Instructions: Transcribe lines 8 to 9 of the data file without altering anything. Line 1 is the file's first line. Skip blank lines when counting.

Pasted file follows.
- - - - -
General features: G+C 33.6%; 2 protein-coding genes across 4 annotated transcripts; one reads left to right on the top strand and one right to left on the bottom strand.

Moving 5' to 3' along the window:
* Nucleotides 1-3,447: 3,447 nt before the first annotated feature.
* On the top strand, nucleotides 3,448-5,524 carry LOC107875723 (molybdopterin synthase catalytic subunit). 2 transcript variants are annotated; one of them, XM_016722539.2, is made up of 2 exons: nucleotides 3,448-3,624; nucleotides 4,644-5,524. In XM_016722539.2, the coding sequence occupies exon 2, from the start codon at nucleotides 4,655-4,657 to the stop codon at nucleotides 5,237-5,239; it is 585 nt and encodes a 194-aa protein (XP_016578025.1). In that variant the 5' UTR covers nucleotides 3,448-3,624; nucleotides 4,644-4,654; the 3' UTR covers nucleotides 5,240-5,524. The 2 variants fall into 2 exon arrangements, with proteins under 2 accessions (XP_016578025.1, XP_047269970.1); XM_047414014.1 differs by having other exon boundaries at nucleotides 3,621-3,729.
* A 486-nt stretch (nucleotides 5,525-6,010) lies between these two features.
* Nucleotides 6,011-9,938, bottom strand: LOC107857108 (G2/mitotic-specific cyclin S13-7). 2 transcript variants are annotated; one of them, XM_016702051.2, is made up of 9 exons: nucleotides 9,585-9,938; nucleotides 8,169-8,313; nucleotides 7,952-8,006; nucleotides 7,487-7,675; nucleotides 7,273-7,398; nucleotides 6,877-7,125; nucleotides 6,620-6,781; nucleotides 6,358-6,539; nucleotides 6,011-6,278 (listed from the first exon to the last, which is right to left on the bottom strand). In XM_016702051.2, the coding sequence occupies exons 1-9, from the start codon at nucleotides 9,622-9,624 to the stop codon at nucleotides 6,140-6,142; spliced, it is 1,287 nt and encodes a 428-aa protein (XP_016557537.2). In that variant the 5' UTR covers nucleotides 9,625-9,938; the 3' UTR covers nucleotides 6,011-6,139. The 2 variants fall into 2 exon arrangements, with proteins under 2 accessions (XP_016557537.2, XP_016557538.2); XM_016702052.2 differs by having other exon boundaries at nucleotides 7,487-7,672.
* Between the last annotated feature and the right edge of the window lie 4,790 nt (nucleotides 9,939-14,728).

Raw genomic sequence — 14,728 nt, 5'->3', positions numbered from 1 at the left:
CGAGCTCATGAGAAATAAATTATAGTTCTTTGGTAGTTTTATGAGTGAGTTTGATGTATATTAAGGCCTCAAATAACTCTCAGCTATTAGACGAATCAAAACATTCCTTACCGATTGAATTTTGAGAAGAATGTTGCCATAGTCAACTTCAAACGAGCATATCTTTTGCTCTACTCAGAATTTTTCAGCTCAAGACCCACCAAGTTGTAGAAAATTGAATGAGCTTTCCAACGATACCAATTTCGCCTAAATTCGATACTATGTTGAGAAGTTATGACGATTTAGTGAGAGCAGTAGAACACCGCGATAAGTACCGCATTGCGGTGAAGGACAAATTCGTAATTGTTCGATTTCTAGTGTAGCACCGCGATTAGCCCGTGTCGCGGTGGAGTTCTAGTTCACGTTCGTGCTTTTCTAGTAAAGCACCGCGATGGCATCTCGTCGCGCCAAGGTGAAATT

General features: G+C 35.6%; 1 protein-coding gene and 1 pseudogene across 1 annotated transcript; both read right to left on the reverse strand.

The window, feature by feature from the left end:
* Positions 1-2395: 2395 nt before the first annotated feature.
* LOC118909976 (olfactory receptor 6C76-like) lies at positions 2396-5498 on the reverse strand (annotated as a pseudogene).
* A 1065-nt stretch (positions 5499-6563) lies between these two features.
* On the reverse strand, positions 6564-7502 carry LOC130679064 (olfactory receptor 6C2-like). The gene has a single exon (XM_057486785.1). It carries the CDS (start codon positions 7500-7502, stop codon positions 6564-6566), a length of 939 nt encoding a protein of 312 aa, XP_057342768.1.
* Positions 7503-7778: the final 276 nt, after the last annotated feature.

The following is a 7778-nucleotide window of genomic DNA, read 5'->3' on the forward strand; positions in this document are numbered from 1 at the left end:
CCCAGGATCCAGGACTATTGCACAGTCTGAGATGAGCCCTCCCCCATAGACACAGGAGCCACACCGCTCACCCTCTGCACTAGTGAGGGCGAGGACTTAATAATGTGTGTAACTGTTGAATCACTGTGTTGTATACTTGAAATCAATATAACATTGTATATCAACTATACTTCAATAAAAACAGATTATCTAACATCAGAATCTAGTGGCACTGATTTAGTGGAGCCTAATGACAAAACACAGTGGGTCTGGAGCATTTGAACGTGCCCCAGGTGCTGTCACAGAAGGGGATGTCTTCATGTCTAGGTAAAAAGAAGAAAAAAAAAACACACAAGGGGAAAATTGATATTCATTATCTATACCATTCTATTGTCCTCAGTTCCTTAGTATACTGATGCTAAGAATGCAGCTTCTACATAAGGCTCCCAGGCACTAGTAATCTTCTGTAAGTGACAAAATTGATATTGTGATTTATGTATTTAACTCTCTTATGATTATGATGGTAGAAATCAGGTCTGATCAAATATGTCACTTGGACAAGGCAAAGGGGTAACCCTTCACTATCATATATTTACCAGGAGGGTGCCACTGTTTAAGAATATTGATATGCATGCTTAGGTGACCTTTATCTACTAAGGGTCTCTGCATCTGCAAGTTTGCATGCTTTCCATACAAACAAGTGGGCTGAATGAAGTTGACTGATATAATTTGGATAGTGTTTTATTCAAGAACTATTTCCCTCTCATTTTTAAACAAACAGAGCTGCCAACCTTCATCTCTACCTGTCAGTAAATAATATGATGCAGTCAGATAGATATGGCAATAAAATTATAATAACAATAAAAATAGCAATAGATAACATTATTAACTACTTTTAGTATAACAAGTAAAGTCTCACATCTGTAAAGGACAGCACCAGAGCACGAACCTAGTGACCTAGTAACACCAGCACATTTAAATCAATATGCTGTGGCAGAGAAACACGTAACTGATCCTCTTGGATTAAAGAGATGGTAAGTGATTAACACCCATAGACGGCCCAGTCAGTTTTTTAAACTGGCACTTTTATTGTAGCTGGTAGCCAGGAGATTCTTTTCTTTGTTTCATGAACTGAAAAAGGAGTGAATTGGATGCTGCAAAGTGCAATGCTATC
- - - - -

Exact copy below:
Raw genomic sequence — 14,728 nt, 5'->3', positions numbered from 1 at the left:
CGAGCTCATGAGAAATAAATTATAGTTCTTTGGTAGTTTTATGAGTGAGTTTGATGTATATTAAGGCCTCAAATAACTCTCAGCTATTAGACGAATCAAAACATTCCTTACCGATTGAATTTTGAGAAGAATGTTGCCATAGTCAACTTCAAACGAGCATATCTTTTGCTCTACTCAGAATTTTTCAGCTCAAGACCCACCAAGTTGTAGAAAATTGAATGAGCTTTCCAACGATACCAATTTCGCCTAAATTCGATACTATGTTGAGAAGTTATGACGATTTAGTGAGAGCAGTAGAACACCGCGATAAGTACCGCATTGCGGTGAAGGACAAATTCGTAATTGTTCGATTTCTAGTGTAGCACCGCGATTAGCCCGTGTCGCGGTGGAGTTCTAGTTCACGTTCGTGCTTTTCTAGTAAAGCACCGCGATGGCATCTCGTCGCGCCAAGGTGAAATT